Multinational Enterprises and Sustainable Development in Emerging Markets

Chapter

Abstract

Foreign direct investment (FDI) is often considered positive for the host countries in emerging markets as it brings in foreign capital and job opportunities. The relationship between MNEs and local governments has however seen its ups and down. Over the years, it has changed from a period of conflict after the World War II, where MNEs were investing for purposes felt to be detrimental to government policies, to a more co-operative nature. The 1980s and major part of 1990s saw the co-operative relationship leading to the danger of race to the bottom through excessive locational competition. In this paper, we examine the most influential literature from 1970s onwards and the current state of this relationship. Our analysis reveals that the increased tensions caused by anxiety due to 9/11 and subsequent development in the political economy, company strategies and government policies. We examine the changing relationship between multinationals and national governments. Thanks to globalisation MNEs are increasingly becoming more powerful and often this process is accelerated due to lack of any collaboration between MNEs and the governments. Thus, governments, particularly in emerging markets, are becoming more and more dependent on multinationals from the developed countries. In this study, we intend to evaluate whether MNEs can play a positive role towards problems of emerging markets such as poverty reduction and economic development.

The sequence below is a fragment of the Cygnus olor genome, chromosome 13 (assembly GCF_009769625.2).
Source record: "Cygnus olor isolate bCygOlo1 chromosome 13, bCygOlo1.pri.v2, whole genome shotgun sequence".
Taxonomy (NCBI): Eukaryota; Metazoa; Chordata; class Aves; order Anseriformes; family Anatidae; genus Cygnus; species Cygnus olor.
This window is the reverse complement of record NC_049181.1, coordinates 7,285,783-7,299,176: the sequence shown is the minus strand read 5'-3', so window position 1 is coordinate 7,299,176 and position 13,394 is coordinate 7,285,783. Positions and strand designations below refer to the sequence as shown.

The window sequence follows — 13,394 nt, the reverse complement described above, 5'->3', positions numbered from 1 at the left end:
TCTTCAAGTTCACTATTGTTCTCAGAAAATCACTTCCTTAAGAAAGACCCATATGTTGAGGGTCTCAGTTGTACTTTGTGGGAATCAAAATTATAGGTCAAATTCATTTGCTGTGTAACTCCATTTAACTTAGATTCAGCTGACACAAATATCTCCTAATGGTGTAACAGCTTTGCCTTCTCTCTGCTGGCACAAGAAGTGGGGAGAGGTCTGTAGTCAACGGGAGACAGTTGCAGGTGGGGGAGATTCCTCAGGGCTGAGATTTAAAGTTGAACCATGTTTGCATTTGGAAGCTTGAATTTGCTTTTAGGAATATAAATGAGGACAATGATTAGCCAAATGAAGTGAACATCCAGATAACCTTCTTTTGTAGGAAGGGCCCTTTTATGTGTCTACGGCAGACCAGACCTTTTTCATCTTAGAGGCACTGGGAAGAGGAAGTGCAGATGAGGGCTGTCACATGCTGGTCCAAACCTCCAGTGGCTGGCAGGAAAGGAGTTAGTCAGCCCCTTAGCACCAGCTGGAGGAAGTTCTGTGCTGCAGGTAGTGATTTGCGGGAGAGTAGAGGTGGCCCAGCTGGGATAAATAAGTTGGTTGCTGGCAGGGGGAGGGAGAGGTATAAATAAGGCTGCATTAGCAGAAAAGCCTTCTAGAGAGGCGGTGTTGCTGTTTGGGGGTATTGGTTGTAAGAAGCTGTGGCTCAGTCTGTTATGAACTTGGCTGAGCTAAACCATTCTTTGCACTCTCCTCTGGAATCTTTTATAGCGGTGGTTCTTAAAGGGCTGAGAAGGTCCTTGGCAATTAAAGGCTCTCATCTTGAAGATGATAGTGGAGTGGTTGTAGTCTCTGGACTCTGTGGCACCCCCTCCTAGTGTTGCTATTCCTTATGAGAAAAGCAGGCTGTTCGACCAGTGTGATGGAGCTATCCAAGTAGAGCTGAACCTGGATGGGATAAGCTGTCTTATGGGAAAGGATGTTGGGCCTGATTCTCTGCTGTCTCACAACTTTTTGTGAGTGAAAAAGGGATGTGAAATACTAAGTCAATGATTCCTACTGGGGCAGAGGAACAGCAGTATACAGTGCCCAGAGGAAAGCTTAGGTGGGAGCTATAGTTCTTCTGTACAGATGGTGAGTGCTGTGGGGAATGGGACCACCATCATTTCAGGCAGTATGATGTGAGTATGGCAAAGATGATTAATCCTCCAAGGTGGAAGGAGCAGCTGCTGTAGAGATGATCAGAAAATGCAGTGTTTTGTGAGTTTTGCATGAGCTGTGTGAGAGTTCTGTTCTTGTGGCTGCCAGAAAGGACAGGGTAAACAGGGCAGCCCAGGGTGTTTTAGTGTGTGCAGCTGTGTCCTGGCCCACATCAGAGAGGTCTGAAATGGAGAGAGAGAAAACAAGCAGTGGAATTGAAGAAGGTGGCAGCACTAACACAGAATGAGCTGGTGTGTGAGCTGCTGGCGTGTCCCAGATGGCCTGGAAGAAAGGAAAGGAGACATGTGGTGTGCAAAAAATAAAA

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Copyright information

© Springer International Publishing AG 2018

Authors and Affiliations

  1. 1.Birmingham Business School – University of BirminghamBirminghamUK

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